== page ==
Pause for air.

Well, before all that, we had such things called ‘plays’. ‘Plays’, or ‘live TV’ (not really, but bear with me) were these real-life moving pictures where people called ‘actors’ would perform words written by writers, too strange and socially awkward for most other professions.

These ‘plays’ would be performed in ‘theatres’. Theatres were buildings that came in all shapes and sizes. From majestic stone coliseums in Greece, to tiny wee almost-shed-like structures near Whithorn on the Galloway coast. Yes, they were quite the hit for some time. People would travel in their millions to a tiny, expensive over-crowded city in Scotland to watch some semi-sane people dance and prance their way on stages in dive bars and portaloos. The legends of the Internet are rife with memories and photographs of these most magical, dumb and dangerous shenanigans.

Then the Big Bad came and ‘plays’ weren’t able to take place in theatres, with people, sitting right next to you, loudly chewing Werthers Originals, letting their mobile phones ring loudly occasionally interspersed with quiet farts now being considered a health risk. So much of them went online, in Instagram stories and glitchy Zoom sessions where you got to sit and stare at yourself, striking the odd socially-conscious facial cue to let them know you were in fact listening and not just scrolling through cat videos on YouTube. The same too happened here, at the Stove with the ‘Lowland’ play, ready to be performed in Lochside, Moniaive and Langholm, Lowland sank back into the dusty shadows of the rehearsal room and sat, patiently waiting for the time to return. Realising after three to four months that maybe wasn’t looking all that likely, it was time for a re-imagining!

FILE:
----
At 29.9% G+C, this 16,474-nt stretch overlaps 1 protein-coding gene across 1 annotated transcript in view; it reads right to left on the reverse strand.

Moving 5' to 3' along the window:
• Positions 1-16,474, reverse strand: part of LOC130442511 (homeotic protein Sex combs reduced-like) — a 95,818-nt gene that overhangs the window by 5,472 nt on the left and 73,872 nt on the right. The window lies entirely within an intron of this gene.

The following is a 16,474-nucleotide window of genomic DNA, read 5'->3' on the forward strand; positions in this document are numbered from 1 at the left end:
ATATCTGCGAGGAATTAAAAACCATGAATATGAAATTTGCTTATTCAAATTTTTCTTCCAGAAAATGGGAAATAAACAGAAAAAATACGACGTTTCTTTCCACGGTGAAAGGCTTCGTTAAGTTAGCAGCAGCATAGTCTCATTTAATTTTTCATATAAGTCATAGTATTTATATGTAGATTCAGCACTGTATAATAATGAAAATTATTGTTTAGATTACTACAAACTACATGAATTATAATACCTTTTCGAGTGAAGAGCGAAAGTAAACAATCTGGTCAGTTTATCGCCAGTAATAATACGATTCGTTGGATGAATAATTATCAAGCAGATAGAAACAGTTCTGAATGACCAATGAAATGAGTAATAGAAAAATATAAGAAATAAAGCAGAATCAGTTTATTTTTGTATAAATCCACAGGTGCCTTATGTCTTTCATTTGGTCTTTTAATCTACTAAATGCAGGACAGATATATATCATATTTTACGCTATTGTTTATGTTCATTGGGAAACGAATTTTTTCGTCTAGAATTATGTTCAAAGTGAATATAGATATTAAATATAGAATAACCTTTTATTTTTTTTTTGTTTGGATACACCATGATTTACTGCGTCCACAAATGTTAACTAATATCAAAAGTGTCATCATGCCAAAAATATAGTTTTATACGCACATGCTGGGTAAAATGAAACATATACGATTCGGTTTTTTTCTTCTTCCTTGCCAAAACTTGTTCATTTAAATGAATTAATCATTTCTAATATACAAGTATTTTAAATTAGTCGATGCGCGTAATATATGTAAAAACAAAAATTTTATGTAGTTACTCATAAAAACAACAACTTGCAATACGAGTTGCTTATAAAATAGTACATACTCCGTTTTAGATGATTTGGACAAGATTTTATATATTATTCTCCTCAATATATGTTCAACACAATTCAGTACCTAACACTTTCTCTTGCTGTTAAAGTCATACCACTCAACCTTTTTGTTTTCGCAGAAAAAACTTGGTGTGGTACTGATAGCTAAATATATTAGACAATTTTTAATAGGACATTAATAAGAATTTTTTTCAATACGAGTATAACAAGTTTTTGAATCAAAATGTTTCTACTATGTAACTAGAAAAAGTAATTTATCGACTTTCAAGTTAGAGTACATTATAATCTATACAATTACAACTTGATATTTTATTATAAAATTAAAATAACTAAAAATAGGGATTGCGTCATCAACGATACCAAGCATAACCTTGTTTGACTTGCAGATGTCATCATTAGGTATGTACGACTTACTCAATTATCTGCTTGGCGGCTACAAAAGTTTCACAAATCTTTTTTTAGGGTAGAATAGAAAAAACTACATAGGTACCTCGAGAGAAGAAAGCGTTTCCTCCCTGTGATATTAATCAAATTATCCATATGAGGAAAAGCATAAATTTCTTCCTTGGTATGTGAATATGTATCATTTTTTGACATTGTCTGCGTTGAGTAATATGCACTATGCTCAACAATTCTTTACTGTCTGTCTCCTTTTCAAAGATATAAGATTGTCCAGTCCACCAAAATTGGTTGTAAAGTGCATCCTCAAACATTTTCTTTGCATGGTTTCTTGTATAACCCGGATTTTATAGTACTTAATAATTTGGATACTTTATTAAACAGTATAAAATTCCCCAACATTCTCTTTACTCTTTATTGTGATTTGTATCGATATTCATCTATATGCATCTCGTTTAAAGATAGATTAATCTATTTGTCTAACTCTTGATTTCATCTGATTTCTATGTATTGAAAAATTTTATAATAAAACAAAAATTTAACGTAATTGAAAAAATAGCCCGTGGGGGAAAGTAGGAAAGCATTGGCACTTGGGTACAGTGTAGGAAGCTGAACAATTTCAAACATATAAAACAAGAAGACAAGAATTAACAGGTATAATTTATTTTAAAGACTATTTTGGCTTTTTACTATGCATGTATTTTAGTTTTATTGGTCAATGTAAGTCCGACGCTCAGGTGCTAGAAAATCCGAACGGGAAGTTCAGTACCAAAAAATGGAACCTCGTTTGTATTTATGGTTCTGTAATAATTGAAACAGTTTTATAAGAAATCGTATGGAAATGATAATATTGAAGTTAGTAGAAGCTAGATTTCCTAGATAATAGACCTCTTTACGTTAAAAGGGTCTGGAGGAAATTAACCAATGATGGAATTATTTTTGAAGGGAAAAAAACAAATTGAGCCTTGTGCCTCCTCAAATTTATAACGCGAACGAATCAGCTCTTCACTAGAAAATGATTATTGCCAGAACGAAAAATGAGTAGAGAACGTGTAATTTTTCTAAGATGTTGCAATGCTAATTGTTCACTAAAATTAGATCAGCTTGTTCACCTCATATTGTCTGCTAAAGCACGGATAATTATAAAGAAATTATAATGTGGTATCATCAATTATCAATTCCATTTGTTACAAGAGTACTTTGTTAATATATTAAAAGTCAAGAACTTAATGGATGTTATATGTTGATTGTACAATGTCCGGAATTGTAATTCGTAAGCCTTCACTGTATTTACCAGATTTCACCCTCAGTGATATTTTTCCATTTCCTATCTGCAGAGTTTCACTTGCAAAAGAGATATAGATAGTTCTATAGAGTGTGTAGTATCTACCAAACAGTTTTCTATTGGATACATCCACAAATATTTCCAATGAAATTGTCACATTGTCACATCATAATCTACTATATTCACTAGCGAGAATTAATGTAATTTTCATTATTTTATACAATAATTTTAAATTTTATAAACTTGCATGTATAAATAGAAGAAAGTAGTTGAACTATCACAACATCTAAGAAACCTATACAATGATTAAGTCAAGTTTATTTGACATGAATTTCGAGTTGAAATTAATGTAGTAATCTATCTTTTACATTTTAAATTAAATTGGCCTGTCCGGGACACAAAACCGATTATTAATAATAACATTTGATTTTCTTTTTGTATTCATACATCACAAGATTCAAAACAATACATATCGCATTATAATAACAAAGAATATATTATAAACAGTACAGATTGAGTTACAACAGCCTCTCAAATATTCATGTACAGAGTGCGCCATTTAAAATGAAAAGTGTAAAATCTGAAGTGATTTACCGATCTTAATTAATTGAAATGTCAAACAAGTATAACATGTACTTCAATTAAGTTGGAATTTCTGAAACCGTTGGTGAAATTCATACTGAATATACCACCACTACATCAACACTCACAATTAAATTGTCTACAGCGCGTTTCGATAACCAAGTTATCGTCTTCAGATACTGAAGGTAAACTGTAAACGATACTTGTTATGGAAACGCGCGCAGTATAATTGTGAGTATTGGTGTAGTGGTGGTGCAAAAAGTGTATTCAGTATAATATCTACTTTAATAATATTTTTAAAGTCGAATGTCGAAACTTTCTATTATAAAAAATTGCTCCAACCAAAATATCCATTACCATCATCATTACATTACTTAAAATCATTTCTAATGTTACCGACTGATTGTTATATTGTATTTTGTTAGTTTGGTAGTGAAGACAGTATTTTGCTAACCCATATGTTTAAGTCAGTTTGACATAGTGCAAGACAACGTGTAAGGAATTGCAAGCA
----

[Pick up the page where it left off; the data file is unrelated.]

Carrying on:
Originally conceived and developed with the help and guidance of local young writers, poets and dramatists, Lowland initially explored what it meant to ‘belong’, using postcards filled out by Doonhamers, featuring drawings, poetry, stories and the occasional dirty joke. Over 500 of these postcards were filled out during poet Stuart A Paterson’s residency with the project over a year ago.

As time went on, the play started to take a bit of shape. Several adaptions, rewrites and voyages into dead-end dark tunnels later, the play was ready to be rehearsed with a talented community cast of local actors, writers and performers. Just as it was coming to the scripts-down, lights up, camera action…the big bad burst on through the stage door and it all went quiet.

Since then, the play has been re-adapted as a podcast in 2 chapters (originally it was meant to be a radio play but there was just too much swearing). Following on from the cast’s first digital get-together and read-through of the adapted script, we are embarking on a journey into the world of audio plays!

We can’t say it’s been easy. Four months of mourning for live theatre and foggy lockdown head doesn’t do a playwright any good. And the pubs were closed. Yet now, ladies, gentlemen and everyone in-between we are delighted to be returning to the rehearsal room (albeit in cyber space) and are almost ready to buckle down and get recording! Lowland: The Play is on its way. And we can’t wait for you to hear it…

So, what’s it all about?